Josh Kerr: back to the winning pace

Josh Kerr (Tweed Heads, AUS), 26, won the Association of Surfing Professionals (ASP) 6-Star O’Neill Cold Water Classic Canada over Eric Geiselman (New Smyrna Beach, FL), 22, in peaky two-to-four foot (1 metre) surf at North Chesterman Beach in Tofino, British Columbia.

Surfers competing in the ASP 6-Star O’Neill Cold Water Classic Canada are out to capitalize on the valuable ratings points on offer to help them qualify for the prestigious ASP World Tour.

Kerr quietly navigated through the early rounds of O’Neill Cold Water Classic competition and was extremely patient in his bout against Geiselman and his careful wave-selection in the inconsistent conditions saw the progressive Australian take out his second major ASP victory of the 2010 season.

“It wasn’t the best final, but we’re up here in Canada surfing, so it’s all good,” Kerr said. “I never really felt like I had a cracking heat this whole event, but things just kept going my way. It’s my first time here and it’s a beautiful place so I’m stoked to have won.”

Kerr’s path to the final was no easy task, as the talented natural-footer topped Australian prodigy Julian Wilson (Coolum, AUS), 22, and defending event champion Peter Devries (Tofino, BC), 27, before defeating Geiselman in the final.

“It was great surfing against Eric (Geiselman),” Kerr said. “He’s one of the best up-and-coming surfers around and I’ve respected him for years. I have so much respect for Julian (Wilson) and Pete (Devries) too. I’ve seen him in videos and know how good of a surfer he is. For a guy that does about one comp a year he knows how to do them well.”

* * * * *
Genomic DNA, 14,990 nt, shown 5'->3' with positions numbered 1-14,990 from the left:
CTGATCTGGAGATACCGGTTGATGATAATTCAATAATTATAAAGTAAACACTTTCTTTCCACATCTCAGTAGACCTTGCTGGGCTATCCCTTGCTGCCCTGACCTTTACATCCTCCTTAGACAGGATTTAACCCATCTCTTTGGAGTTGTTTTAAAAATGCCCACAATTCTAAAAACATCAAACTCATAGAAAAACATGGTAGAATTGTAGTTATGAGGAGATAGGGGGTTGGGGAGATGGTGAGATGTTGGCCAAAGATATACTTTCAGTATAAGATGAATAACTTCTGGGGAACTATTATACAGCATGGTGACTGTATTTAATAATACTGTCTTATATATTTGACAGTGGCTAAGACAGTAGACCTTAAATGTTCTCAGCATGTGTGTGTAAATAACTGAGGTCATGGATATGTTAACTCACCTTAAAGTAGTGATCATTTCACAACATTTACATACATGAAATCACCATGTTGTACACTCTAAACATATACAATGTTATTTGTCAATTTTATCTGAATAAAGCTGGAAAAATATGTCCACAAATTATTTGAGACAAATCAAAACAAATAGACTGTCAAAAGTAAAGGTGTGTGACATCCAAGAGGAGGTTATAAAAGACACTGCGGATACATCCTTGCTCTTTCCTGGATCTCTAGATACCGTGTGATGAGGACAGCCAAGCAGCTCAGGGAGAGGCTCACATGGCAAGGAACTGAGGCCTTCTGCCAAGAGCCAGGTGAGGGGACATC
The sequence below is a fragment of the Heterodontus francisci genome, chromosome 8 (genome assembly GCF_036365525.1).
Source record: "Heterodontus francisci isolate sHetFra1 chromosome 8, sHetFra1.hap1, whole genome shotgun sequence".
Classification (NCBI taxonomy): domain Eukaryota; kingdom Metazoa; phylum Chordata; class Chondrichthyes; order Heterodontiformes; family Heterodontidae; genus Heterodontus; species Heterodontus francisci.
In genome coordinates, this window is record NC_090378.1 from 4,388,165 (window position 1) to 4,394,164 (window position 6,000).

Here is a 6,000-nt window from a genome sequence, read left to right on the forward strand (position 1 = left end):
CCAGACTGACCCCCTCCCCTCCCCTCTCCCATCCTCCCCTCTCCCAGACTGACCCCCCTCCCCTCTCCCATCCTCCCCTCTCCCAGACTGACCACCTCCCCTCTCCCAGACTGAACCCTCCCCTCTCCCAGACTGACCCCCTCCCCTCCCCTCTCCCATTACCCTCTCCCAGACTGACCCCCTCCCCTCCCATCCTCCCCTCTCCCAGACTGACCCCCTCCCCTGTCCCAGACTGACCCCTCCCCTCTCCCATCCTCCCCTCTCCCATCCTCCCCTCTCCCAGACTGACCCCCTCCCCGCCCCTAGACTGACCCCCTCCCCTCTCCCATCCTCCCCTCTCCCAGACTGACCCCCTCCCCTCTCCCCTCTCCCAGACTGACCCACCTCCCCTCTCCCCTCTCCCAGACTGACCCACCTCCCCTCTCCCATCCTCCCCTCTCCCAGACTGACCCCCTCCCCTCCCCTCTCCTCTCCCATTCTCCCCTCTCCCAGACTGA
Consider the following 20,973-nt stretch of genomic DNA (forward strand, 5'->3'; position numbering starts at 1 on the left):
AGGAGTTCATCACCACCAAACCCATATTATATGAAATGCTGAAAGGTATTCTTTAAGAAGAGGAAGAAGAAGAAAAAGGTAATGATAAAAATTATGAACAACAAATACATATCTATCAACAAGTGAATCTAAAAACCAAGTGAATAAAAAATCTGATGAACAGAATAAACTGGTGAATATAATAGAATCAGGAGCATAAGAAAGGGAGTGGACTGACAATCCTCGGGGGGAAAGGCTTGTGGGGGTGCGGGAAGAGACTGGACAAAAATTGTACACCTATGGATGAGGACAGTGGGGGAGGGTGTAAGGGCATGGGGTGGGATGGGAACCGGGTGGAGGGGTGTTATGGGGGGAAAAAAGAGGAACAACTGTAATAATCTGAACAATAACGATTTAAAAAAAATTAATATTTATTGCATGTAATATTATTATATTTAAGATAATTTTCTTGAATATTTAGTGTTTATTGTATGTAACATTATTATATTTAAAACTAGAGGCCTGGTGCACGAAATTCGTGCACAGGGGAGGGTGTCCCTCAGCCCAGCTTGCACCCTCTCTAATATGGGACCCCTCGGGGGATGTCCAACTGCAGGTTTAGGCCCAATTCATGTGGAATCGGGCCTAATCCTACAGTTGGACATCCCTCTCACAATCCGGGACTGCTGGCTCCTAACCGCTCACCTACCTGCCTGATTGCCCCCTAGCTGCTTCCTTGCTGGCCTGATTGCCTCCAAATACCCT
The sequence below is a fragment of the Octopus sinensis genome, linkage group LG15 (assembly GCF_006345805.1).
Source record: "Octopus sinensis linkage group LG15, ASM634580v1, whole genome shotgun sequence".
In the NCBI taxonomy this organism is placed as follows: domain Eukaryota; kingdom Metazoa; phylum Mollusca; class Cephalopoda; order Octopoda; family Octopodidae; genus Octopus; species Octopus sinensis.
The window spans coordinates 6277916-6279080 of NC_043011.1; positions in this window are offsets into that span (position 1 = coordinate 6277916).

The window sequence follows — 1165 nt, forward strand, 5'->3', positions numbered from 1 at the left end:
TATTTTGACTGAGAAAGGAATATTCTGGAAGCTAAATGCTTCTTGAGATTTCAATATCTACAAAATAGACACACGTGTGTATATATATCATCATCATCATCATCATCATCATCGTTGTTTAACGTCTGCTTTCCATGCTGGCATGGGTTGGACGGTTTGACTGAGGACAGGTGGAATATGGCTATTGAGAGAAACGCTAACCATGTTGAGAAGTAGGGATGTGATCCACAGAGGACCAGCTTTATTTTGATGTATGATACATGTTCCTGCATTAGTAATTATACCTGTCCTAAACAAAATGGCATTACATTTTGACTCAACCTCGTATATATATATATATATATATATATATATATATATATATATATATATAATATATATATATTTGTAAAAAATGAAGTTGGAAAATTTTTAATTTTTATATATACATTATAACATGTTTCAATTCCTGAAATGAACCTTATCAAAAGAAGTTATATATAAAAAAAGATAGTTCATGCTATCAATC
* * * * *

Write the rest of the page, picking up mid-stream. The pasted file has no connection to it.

Geiselman looked unstoppable throughout the final day of competition, blasting the highest heat-total of the day, a 16.34 out of 20 in his Quarterfinals matchup against Mitch Coleborn (Sunny Coast, AUS), 22, before launching the event’s highest single wave score, a 9.10 out of 10 for a massive kerrupt flip in his Semifinals bout against Shaun Cansdell (AUS), 27, but was unable to find the scores needed to top Kerr for the win.

“It would have been nice to have won, but I’m stoked to get a result,” Geiselman said. “I haven’t really had one this year, so to make the Final is great. I’ve had the best time ever up here in Canada and this is a great way to start the remainder of the year.”

Cansdell was another top performer throughout the O’Neill Cold Water Classic’s entirety, and his equal 3rd place finish establishes him as the frontrunner for the additional $50,000 for this year’s O’Neill Cold Water Classic Series champion.

“I’m really stoked to get a 3rd in this event,” Cansdell said. ”Obviously I’m a bit disappointed to not have made the final but I’m just so stoked to get a result, especially at the tail end of the year with the Cold Water Series. Hopefully I can get a result in Santa Cruz as well.”

Wilson, who was hungry for a win at this year’s ASP 6-Star event, was in lethal form throughout the final day’s action, but was unable to find a rhythm against eventual event winner, Kerr, and finished equal 3rd overall.

“Obviously I wanted to win this event, but a 3rd is nothing to be disappointed about,” Wilson said. “I was focusing too much on trying to do airs out there. I had a wave where I probably could have got the score if I had done turns, but I was looking for an air. Hopefully I can move on from this event and post a good result going into Santa Cruz.”